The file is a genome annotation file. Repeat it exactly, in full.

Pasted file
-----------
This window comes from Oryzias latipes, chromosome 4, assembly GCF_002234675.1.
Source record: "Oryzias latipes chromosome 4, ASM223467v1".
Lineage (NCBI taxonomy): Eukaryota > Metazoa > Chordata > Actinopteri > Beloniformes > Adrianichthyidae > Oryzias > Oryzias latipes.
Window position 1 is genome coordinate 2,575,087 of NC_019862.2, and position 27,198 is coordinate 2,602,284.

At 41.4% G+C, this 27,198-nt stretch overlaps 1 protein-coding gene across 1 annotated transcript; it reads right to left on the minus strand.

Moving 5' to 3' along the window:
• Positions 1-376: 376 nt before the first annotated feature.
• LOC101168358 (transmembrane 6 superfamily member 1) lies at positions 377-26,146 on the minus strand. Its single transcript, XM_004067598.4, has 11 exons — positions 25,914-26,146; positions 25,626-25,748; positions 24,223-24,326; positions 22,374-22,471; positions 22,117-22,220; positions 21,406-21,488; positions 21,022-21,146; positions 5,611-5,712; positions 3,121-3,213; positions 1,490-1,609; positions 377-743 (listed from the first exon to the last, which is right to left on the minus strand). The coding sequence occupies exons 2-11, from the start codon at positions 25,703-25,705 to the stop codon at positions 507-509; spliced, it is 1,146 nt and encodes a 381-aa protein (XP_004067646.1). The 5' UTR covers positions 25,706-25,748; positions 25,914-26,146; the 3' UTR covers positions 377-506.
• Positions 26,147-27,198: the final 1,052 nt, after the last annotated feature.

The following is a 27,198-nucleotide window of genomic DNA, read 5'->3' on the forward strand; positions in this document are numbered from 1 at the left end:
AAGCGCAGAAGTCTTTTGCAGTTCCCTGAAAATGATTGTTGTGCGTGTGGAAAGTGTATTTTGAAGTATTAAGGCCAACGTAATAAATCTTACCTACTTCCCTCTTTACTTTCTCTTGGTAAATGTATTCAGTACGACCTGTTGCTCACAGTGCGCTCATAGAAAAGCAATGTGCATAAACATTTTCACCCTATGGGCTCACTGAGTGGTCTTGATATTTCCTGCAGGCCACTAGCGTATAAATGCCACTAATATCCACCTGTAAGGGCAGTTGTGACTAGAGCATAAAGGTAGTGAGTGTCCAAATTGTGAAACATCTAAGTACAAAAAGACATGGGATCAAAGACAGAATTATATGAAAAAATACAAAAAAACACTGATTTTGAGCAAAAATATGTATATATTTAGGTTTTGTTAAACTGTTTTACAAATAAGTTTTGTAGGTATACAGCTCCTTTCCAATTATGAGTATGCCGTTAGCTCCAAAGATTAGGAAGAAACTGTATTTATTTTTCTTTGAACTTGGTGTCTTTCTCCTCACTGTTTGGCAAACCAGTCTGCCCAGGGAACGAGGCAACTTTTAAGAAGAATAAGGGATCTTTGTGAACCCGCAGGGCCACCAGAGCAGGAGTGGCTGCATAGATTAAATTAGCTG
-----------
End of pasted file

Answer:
This window comes from Oryzias latipes, chromosome 4, assembly GCF_002234675.1.
Source record: "Oryzias latipes chromosome 4, ASM223467v1".
Lineage (NCBI taxonomy): Eukaryota > Metazoa > Chordata > Actinopteri > Beloniformes > Adrianichthyidae > Oryzias > Oryzias latipes.
Window position 1 is genome coordinate 2,575,087 of NC_019862.2, and position 27,198 is coordinate 2,602,284.

At 41.4% G+C, this 27,198-nt stretch overlaps 1 protein-coding gene across 1 annotated transcript; it reads right to left on the minus strand.

Moving 5' to 3' along the window:
• Positions 1-376: 376 nt before the first annotated feature.
• LOC101168358 (transmembrane 6 superfamily member 1) lies at positions 377-26,146 on the minus strand. Its single transcript, XM_004067598.4, has 11 exons — positions 25,914-26,146; positions 25,626-25,748; positions 24,223-24,326; positions 22,374-22,471; positions 22,117-22,220; positions 21,406-21,488; positions 21,022-21,146; positions 5,611-5,712; positions 3,121-3,213; positions 1,490-1,609; positions 377-743 (listed from the first exon to the last, which is right to left on the minus strand). The coding sequence occupies exons 2-11, from the start codon at positions 25,703-25,705 to the stop codon at positions 507-509; spliced, it is 1,146 nt and encodes a 381-aa protein (XP_004067646.1). The 5' UTR covers positions 25,706-25,748; positions 25,914-26,146; the 3' UTR covers positions 377-506.
• Positions 26,147-27,198: the final 1,052 nt, after the last annotated feature.

The following is a 27,198-nucleotide window of genomic DNA, read 5'->3' on the forward strand; positions in this document are numbered from 1 at the left end:
AAGCGCAGAAGTCTTTTGCAGTTCCCTGAAAATGATTGTTGTGCGTGTGGAAAGTGTATTTTGAAGTATTAAGGCCAACGTAATAAATCTTACCTACTTCCCTCTTTACTTTCTCTTGGTAAATGTATTCAGTACGACCTGTTGCTCACAGTGCGCTCATAGAAAAGCAATGTGCATAAACATTTTCACCCTATGGGCTCACTGAGTGGTCTTGATATTTCCTGCAGGCCACTAGCGTATAAATGCCACTAATATCCACCTGTAAGGGCAGTTGTGACTAGAGCATAAAGGTAGTGAGTGTCCAAATTGTGAAACATCTAAGTACAAAAAGACATGGGATCAAAGACAGAATTATATGAAAAAATACAAAAAAACACTGATTTTGAGCAAAAATATGTATATATTTAGGTTTTGTTAAACTGTTTTACAAATAAGTTTTGTAGGTATACAGCTCCTTTCCAATTATGAGTATGCCGTTAGCTCCAAAGATTAGGAAGAAACTGTATTTATTTTTCTTTGAACTTGGTGTCTTTCTCCTCACTGTTTGGCAAACCAGTCTGCCCAGGGAACGAGGCAACTTTTAAGAAGAATAAGGGATCTTTGTGAACCCGCAGGGCCACCAGAGCAGGAGTGGCTGCATAGATTAAATTAGCTG